Migraine Headaches

What is the aura of a migraine?

A Answers (6)

  • An aura phase refers to the sensation that some people experience before developing a migraine headache. The aura could take the form of colored lights and shapes, temporary vision loss, numbness, tingling, or voices. Aura symptoms can vary from person to person.
  • AMark Green, MD, Neurology, answered on behalf of The Mount Sinai Health System

    An aura is a neurologic symptom that is associated with a migraine headache either immediately preceding or during a migraine attack. It can last from 5-60 minutes. The most common aura is visual -- seeing flashing lights, zigzag lines or losing part of your vision. However, auras can also be sensory, such as a pins/needles feeling in the hand or face; motor, with weakness of a hand or arm; or involve speech, such as confusing or slurring words.

  • ARealAge answered
    Before the onset of headache pain, 10 percent to 20 percent of migraine sufferers experience a 10- to 60-minute aura. An aura is thought to result from the narrowing (constriction) of blood vessels in the brain. The location of the diminished blood supply determines the specific aura symptoms experienced. A migraine aura is usually, but not always, visual. Examples of visual aura symptoms include the following:
    • silver streaks
    • white lights
    • light objects appearing excessively bright
    • all objects appearing gray or yellow
    • distortion of all linear objects
    • dancing and moving cobwebs
    • moving black veils
    • scintillating picket fences
    • silver stars
    • heat waves
    • flashing gold lights
    • Fourth of July sparklers
    • zigzag streaks of light
    • herringbone patterns
    • double vision
    • blind spots

    Auras may also be experienced as numbness and tingling in the face, arms, or legs. Some migraine sufferers experience weakness, slurred speech, or even brief paralysis.

  • AMediGuard answered

    The aura of migraine headache is a neurologic dysfunction and can encompass or embody any part of the Central Nervous System. You can have a disorder of thinking, vision, hearing, speaking, as well as disorder of smelling. During the migraine headache there can be photophobia (light sensitivity), phonophobia (sound sensitivity), and osmophobia (smelling bad things or having a disorder of smell). This needs to have preventative treatment and not be treated with acute medications.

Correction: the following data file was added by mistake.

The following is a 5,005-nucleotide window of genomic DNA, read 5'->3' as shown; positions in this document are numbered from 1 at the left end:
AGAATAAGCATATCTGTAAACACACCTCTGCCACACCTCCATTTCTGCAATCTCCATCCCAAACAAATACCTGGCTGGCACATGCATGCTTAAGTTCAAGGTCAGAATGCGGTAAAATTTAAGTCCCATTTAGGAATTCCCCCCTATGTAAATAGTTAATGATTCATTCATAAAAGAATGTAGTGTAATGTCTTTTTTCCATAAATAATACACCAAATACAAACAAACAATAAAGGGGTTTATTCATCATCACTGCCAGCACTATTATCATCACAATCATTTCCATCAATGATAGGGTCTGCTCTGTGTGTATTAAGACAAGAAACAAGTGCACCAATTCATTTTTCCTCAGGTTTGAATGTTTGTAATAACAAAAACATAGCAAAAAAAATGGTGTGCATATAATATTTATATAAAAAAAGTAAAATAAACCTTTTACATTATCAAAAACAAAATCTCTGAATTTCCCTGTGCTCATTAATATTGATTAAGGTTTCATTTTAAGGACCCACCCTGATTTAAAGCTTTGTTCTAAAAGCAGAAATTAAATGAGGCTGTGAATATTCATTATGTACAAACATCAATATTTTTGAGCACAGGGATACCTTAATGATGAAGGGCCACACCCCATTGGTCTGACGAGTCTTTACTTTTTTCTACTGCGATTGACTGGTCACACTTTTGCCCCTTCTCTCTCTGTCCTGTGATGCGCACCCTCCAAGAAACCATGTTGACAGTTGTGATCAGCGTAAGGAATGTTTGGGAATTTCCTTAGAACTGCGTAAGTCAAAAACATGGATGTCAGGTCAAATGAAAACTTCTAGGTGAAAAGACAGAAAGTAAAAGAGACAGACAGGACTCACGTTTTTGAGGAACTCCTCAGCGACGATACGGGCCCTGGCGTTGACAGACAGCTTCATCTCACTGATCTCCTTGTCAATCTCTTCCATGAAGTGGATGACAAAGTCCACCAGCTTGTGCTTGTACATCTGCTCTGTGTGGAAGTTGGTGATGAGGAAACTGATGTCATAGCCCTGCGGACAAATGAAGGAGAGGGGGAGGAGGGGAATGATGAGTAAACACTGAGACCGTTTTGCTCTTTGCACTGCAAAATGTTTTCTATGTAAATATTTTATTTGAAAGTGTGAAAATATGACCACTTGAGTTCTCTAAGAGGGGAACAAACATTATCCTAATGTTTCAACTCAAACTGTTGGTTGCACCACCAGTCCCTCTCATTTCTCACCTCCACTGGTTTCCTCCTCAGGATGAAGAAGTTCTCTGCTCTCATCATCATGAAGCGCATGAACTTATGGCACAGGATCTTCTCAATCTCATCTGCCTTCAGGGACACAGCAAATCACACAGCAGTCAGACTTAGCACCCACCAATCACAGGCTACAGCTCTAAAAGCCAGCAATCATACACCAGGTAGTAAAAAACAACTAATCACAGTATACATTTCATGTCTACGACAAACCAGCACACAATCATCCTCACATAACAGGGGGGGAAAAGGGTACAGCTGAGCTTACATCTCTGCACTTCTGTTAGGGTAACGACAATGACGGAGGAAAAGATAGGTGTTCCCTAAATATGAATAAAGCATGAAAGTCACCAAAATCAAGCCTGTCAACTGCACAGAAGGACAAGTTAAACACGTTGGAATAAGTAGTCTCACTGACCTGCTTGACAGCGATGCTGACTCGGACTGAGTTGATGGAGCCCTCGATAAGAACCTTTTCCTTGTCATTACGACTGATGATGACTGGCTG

• ADiscovery Health answered

    Some people get an early warning signal that a migraine is headed their way. Their migraines are preceded by an aura. The auras can be colored or white lights that flicker at the edge of sight, hallucinations, dark or blind spots at the edge of vision, or tingling or numbness-generally in the face or hands. Aura symptoms can start as little as a few minutes, or as long a few days, before the migraine pain is felt.

    With some people, there is no aura, but they can experience euphoria or other mild symptoms before the migraine pain begins.

  • AHealthwise answered

    A migraine aura is a warning sign of an oncoming migraine headache. An aura develops gradually, usually within 30 minutes before a migraine headache starts, and consists of visual disturbances and physical sensations.

    Not everyone who suffers from migraines develops an aura. For those who do, common symptoms of a migraine aura include:

    • Visual changes. For example:
      • Zigzag or wavy lines
      • Flashes or sparks of bright or colored lights
      • Slowly spreading spots
      • Distortions in the shape or size of objects
      • Blind or dark spots in the field of vision
    • Numbness or a "pins-and-needles" sensation in one hand or the other.
    • Other, less common symptoms of a migraine aura can occur, including:

      • Tingling or numbness around the mouth and nose or in the arms or shoulders.
      • Temporary weakness on one side of the body.
      • Brief inability to put words in the proper order, or difficulty finding the right words.

      This information does not replace the advice of a doctor. Healthwise disclaims any warranty or liability for your use of this information. To learn more visit

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